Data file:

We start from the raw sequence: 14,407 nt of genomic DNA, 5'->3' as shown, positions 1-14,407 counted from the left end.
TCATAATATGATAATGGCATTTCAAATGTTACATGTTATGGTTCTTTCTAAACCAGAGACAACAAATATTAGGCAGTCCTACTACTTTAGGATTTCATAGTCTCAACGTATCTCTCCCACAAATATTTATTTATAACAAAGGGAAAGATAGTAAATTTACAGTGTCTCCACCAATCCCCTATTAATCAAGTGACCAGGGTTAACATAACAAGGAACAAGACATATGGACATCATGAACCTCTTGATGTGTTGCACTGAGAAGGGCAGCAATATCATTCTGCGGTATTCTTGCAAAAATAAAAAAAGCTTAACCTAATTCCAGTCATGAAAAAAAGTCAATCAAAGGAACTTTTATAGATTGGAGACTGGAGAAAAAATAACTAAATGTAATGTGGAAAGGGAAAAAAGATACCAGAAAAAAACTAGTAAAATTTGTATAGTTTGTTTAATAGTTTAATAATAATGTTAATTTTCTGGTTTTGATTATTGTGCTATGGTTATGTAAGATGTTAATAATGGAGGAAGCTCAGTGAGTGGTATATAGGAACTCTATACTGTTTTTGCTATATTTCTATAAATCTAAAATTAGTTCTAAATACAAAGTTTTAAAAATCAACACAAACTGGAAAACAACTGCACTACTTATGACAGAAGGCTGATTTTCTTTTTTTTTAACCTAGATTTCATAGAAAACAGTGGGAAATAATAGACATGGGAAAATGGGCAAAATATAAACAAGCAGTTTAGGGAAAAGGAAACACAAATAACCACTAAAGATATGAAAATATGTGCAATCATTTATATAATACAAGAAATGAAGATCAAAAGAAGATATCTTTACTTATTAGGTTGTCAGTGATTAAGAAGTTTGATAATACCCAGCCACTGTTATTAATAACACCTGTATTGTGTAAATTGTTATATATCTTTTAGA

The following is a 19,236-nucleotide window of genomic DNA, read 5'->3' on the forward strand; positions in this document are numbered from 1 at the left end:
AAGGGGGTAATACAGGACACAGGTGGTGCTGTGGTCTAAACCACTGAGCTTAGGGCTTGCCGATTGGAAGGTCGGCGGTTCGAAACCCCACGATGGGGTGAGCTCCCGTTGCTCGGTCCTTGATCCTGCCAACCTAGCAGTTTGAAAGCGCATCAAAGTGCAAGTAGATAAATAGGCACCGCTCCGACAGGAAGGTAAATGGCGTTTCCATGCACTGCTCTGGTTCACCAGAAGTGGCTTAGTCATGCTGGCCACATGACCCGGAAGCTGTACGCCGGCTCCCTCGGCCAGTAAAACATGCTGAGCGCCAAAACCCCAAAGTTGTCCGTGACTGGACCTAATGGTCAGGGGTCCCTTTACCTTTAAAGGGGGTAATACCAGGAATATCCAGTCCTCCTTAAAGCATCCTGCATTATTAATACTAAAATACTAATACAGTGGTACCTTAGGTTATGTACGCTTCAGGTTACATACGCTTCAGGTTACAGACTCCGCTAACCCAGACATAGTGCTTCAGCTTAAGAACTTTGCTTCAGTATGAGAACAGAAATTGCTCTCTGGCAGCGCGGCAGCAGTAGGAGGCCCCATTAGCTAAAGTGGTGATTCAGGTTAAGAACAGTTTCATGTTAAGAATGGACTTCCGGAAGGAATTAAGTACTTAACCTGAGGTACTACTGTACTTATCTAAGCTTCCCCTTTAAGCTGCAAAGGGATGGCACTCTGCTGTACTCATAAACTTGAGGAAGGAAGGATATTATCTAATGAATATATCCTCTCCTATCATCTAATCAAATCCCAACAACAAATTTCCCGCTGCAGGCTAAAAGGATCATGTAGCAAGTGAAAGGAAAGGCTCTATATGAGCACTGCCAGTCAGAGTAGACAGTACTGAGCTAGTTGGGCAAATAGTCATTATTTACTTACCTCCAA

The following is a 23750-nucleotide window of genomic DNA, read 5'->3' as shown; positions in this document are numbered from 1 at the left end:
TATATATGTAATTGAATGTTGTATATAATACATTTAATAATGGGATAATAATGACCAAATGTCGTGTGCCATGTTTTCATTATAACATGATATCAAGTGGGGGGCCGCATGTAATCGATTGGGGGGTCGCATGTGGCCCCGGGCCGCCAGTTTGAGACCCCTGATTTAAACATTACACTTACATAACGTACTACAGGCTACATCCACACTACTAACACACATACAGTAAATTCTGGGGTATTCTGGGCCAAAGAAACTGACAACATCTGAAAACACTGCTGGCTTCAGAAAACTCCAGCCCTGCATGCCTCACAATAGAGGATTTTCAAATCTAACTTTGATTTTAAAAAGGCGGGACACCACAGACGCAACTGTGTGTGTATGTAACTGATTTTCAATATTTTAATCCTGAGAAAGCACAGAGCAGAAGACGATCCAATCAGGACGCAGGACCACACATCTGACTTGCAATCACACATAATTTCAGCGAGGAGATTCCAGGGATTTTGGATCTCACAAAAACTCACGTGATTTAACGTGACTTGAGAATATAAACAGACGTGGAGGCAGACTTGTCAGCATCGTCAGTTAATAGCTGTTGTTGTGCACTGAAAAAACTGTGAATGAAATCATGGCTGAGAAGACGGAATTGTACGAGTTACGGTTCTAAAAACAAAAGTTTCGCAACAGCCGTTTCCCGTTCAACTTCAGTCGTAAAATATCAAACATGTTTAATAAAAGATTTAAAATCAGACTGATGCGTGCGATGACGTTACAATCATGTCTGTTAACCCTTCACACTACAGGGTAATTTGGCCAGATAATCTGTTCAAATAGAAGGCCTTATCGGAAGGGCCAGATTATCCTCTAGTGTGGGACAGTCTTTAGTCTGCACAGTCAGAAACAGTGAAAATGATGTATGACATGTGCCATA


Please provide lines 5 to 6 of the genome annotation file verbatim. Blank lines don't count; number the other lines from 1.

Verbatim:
The following is a 23750-nucleotide window of genomic DNA, read 5'->3' as shown; positions in this document are numbered from 1 at the left end:
TATATATGTAATTGAATGTTGTATATAATACATTTAATAATGGGATAATAATGACCAAATGTCGTGTGCCATGTTTTCATTATAACATGATATCAAGTGGGGGGCCGCATGTAATCGATTGGGGGGTCGCATGTGGCCCCGGGCCGCCAGTTTGAGACCCCTGATTTAAACATTACACTTACATAACGTACTACAGGCTACATCCACACTACTAACACACATACAGTAAATTCTGGGGTATTCTGGGCCAAAGAAACTGACAACATCTGAAAACACTGCTGGCTTCAGAAAACTCCAGCCCTGCATGCCTCACAATAGAGGATTTTCAAATCTAACTTTGATTTTAAAAAGGCGGGACACCACAGACGCAACTGTGTGTGTATGTAACTGATTTTCAATATTTTAATCCTGAGAAAGCACAGAGCAGAAGACGATCCAATCAGGACGCAGGACCACACATCTGACTTGCAATCACACATAATTTCAGCGAGGAGATTCCAGGGATTTTGGATCTCACAAAAACTCACGTGATTTAACGTGACTTGAGAATATAAACAGACGTGGAGGCAGACTTGTCAGCATCGTCAGTTAATAGCTGTTGTTGTGCACTGAAAAAACTGTGAATGAAATCATGGCTGAGAAGACGGAATTGTACGAGTTACGGTTCTAAAAACAAAAGTTTCGCAACAGCCGTTTCCCGTTCAACTTCAGTCGTAAAATATCAAACATGTTTAATAAAAGATTTAAAATCAGACTGATGCGTGCGATGACGTTACAATCATGTCTGTTAACCCTTCACACTACAGGGTAATTTGGCCAGATAATCTGTTCAAATAGAAGGCCTTATCGGAAGGGCCAGATTATCCTCTAGTGTGGGACAGTCTTTAGTCTGCACAGTCAGAAACAGTGAAAATGATGTATGACATGTGCCATA